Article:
Americans: Living Rich, Retiring Poor
McCombs School of Business
"Now that the baby boomers are reaching retirement age, the United States draws closer to a retirement crisis. Simply put, the golden years that many Americans have expected may turn out to be more dross than gold."
Wednesday, March 26, 2014
AT&T Executive Education and Conference Center, 1900 University Ave., Room 203, Austin, TX 78705
AT&T Conference Center Parking Garage and surrounding public lots.
Now that the baby boomers are reaching retirement age, the United States draws closer to a retirement crisis. Simply put, the golden years that many Americans have expected may turn out to be more dross than gold. Retirees may be facing a fiscal tsunami. They have saved far too little in their 401(k) plans to enable them to sustain the standard of living to which they have become accustomed.
The Social Security system, while not in as bad shape as some claim, is unlikely to increase benefits, at least not in the foreseeable future. The pension plans of state and local governments are significantly underfunded. Without significant reforms in our health care system that go beyond the Affordable Care Act, medical costs will most probably increase. The ratio of workers to retirees is certain to decrease thereby requiring that an increasing percentage of GDP be directed toward retirees.
We will examine the myths and realities surrounding these trends and discuss how they will affect us as both current and future retirees and as taxpayers.
Issues that will be addressed include:
• Why 401(k) plans have not lived up to their promise
• How best to reform public pension systems (and thereby avoid more municipal bankruptcies)
• Can you (and your children) expect to receive promised Social Security payments
• How reliable is government financial reporting with respect to pensions, Social Security and Medicare
Dr. Granof is currently the Ernst & Young Distinguished Centennial Professor and the University Distinguished Teaching Professor in the Department of Accounting and at the Lyndon B. Johnson School of Public Affairs. He received his MBA from Columbia University and received his Ph.D. from the University of Michigan.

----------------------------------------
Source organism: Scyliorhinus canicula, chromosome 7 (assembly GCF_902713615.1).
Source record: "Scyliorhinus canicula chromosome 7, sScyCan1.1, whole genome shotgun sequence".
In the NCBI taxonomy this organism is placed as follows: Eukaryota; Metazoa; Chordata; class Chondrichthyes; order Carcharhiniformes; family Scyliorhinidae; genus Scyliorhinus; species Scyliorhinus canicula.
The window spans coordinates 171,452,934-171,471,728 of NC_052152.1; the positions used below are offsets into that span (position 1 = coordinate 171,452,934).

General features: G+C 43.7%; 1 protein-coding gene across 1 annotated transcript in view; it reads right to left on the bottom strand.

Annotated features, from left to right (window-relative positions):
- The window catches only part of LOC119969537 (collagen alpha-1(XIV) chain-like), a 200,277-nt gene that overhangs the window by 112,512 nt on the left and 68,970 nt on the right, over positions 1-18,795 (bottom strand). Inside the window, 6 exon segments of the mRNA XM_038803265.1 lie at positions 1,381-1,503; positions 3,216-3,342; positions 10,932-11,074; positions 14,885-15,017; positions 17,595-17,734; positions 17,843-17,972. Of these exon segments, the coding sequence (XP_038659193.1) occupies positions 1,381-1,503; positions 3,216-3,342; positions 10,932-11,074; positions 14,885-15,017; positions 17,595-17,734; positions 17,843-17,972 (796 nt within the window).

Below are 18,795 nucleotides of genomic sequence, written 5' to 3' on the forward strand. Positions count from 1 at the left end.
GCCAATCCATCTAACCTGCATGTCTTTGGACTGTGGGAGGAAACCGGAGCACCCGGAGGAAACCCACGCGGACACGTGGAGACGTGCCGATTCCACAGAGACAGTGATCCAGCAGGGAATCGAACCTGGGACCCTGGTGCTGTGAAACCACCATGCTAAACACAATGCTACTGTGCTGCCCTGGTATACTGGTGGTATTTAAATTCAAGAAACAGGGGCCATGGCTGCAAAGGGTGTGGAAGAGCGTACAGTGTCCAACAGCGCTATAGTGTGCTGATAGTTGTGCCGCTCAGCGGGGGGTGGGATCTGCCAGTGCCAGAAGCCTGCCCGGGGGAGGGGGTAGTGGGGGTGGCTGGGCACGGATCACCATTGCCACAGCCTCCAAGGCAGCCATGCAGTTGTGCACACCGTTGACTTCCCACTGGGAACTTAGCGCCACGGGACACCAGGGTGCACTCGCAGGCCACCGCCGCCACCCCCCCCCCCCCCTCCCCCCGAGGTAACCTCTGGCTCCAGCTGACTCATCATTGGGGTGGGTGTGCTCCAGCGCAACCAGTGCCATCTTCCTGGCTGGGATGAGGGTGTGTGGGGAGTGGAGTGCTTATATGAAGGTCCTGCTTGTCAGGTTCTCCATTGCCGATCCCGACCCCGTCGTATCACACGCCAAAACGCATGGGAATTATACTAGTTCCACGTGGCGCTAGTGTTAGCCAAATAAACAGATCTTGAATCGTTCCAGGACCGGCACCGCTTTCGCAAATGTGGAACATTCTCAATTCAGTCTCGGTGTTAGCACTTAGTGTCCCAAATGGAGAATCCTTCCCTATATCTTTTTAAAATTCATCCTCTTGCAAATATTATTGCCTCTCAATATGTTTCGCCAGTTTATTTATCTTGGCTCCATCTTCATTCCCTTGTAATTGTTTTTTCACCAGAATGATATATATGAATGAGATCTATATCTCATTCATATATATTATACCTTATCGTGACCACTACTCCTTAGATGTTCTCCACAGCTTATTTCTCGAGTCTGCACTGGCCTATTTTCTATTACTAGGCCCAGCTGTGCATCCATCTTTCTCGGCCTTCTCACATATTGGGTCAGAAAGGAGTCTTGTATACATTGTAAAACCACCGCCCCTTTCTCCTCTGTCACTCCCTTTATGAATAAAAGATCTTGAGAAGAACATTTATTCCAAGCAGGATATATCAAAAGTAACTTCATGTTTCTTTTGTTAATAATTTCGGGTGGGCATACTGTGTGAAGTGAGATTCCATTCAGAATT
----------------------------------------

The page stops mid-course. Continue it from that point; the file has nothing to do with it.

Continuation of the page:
Dr. Granof is currently serving a five-year term as a member of the Governmental Accounting Standards Board, the board that establishes accounting and reporting standards for state and local governments. At the same time he is also serving a five-year term on the Federal Accounting Standards Advisory Board, which establishes accounting standards for the federal government at-large and for each of its departments and agencies.
Dr. Granof’s research interests include a wide array of topics on financial and government accounting. He has been published many times in both academic and professional journals, and is the author of several books. They include Government and Not-for-Profit Accounting, Financial Accounting: Principles and Issues, and How to Cost your Labor Contract.
He was a member of the National Council on Governmental Accounting, the Governmental Accounting Standards Advisory Council, the U.S. Comptroller General’s Advisory Council on Government Auditing Standards and the AICPA’s Committee on Governmental Accounting and Auditing.
He currently serves on the U.S. Comptroller General’s Educators Advisory Panel and the Board of Trustees of the Association of Government Accountants’ Academy for Government Accountability.
Dr. Granof is the recipient of numerous teaching awards and is a member of The University of Texas Academy of Distinguished Teachers. In 2007 he received the University of Texas Civitatis Award, which is presented to faculty members who have demonstrated exemplary campus citizenship throughout their careers at the university.